Cities Journal

Top 16 Small Cities In New York

Pearl river-flickr-Sherene
Photo credit: Sherene / Flickr

When most people think of New York, visions of skyscrapers, the Empire State Building, and the Statue of Liberty come to mind. However, there are millions of people who live upstate or on Long Island in small, welcoming towns. From the rolling hills of the Hudson Valley to Long Island, there are several quirky New York villages that are well worth a detour away from Manhattan.

These towns offer incredible history that dates back to the colonial era, sites that were important to the American Revolution, and centuries of American ingenuity. Here are 16 of the best small cities in New York

1. Pearl River

An article in “The New York Times” dubbed Pearl River as a spot that wasn’t as trendy as its neighbors and a town great for families. The small community had 15,876 residents as of the 2010 census and its population has remained fairly constant in the past several years. The town has a reputation for welcoming families into its neighborhoods although the real estate does reflect the higher household incomes that exist close to New York City. Real estate website Trulia suggests the median sales price for Pearl River homes in early 2014 was $430,000, which isn’t out of line with the region.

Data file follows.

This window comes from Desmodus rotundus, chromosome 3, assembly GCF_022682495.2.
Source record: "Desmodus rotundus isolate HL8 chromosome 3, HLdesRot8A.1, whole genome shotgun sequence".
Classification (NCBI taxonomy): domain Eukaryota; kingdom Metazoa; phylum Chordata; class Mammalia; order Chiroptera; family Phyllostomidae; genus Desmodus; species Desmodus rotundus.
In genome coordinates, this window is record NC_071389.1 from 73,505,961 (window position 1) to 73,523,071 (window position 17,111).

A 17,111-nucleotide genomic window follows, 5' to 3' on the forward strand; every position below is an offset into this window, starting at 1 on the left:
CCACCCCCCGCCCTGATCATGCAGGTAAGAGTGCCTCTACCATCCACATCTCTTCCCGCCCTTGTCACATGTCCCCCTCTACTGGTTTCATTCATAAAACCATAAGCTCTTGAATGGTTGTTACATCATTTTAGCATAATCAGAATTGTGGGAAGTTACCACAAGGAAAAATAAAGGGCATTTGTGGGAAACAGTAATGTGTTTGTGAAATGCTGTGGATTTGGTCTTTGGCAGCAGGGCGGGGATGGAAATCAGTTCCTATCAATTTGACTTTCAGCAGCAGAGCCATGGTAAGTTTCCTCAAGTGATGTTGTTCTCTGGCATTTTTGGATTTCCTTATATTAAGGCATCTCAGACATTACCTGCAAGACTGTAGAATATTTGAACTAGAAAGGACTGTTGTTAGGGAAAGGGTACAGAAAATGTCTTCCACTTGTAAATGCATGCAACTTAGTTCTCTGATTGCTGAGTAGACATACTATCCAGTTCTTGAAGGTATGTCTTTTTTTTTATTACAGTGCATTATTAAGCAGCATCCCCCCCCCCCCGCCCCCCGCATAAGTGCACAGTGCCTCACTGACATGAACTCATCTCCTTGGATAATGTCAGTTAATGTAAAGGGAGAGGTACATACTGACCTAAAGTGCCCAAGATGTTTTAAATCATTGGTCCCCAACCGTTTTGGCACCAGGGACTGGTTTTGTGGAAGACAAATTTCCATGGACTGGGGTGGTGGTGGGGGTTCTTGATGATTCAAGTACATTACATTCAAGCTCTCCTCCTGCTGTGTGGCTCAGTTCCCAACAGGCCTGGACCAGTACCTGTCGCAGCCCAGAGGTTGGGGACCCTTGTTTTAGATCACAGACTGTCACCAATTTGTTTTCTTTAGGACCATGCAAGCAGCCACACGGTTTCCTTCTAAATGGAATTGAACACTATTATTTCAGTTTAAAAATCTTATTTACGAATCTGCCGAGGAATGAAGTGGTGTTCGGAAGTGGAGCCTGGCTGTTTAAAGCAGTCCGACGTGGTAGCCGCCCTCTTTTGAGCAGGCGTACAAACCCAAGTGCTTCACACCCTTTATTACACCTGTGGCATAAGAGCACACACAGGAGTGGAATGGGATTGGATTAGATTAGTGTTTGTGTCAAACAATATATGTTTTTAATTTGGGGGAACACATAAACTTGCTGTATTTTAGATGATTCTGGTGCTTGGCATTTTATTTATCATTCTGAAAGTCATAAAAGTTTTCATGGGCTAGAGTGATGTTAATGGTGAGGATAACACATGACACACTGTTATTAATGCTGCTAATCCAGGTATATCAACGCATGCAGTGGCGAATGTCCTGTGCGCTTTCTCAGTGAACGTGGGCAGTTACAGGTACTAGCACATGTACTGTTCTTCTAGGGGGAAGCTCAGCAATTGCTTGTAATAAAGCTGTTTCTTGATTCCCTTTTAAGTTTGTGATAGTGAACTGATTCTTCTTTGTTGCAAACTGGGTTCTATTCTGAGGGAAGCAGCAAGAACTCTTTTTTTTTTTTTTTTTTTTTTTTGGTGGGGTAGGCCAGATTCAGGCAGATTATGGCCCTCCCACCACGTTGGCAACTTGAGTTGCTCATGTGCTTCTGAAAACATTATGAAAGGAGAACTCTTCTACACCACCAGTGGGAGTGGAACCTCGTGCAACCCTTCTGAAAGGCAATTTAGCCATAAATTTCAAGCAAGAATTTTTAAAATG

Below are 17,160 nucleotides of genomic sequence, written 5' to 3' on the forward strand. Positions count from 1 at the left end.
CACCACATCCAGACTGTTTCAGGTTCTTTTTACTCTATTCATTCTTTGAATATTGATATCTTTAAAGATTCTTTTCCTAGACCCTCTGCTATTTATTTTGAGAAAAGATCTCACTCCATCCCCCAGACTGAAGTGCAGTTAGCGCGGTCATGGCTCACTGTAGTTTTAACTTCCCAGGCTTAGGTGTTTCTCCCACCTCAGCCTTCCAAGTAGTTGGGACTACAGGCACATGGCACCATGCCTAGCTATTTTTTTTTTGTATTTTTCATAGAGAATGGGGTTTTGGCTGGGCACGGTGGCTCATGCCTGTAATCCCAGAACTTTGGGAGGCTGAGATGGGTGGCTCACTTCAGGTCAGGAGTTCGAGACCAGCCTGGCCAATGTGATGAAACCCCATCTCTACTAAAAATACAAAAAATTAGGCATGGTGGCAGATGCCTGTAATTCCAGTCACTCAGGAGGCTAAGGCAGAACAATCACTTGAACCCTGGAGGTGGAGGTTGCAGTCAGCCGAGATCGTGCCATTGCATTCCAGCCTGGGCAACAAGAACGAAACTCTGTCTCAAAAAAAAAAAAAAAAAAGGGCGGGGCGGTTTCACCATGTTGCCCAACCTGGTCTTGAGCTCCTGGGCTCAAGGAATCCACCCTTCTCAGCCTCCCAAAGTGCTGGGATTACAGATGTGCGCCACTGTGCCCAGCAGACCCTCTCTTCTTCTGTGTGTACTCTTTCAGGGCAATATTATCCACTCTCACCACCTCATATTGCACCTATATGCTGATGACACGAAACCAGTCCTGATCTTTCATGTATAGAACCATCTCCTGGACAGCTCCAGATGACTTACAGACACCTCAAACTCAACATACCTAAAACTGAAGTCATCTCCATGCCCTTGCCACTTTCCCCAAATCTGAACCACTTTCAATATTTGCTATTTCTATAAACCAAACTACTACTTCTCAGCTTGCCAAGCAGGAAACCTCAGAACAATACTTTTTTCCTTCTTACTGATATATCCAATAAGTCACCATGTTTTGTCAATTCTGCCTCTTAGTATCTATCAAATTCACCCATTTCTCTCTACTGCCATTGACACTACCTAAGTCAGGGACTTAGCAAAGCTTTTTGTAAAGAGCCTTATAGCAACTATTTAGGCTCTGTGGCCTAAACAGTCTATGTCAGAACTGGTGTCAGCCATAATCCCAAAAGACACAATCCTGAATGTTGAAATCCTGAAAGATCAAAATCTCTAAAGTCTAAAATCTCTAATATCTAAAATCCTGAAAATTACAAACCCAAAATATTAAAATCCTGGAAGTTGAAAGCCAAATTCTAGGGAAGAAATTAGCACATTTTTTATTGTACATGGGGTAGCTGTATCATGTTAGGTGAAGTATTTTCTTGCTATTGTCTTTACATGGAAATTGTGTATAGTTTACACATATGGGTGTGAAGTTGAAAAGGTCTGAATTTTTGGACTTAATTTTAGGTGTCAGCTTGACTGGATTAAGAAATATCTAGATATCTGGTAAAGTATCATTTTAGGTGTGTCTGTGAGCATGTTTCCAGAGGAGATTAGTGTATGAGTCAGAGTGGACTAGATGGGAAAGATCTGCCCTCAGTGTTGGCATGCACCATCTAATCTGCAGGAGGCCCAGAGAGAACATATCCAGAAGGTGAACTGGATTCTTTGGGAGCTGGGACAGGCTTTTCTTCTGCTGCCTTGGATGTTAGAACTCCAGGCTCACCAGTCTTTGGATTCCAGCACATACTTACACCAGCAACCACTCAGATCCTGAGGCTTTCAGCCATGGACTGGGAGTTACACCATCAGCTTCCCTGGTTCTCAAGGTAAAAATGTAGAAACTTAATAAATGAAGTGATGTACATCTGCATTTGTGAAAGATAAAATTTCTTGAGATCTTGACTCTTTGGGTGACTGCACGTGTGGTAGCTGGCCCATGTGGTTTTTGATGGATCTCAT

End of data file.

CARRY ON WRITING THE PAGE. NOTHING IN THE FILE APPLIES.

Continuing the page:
The town of Orangetown in Rockland county counts Pearl River as a part of its overall metropolitan area, but this census-designated area certainly has a life of its own. Interestingly, there is no real consensus on how Pearl River’s name came to be as there are a few theories put forth on the Orangetown Historical Museum & Archives website.

The society suggests that a pair of Irish businessmen came to the area in the late 1600s and started building a small community. The arrival of the railroad in the latter half of the 19th century ensured growth of the area, and some hypothesize that the name of Pearl River came from the need for the town to sound welcoming.

In fact, Pearl River was dubbed “The Town of Friendly People” in the 1930s by a marketing team who wanted to encourage tourism. However, marketing teams wouldn’t need to try that hard to get people to like the area, given its pleasant populace and the nice weather. The Weather Channel suggests that temperatures in the summer reach the mid-80s and that the winter brings temperatures close to the freezing point. Definitely a nice spread of different seasons, but not a frigid or incredibly warm area.

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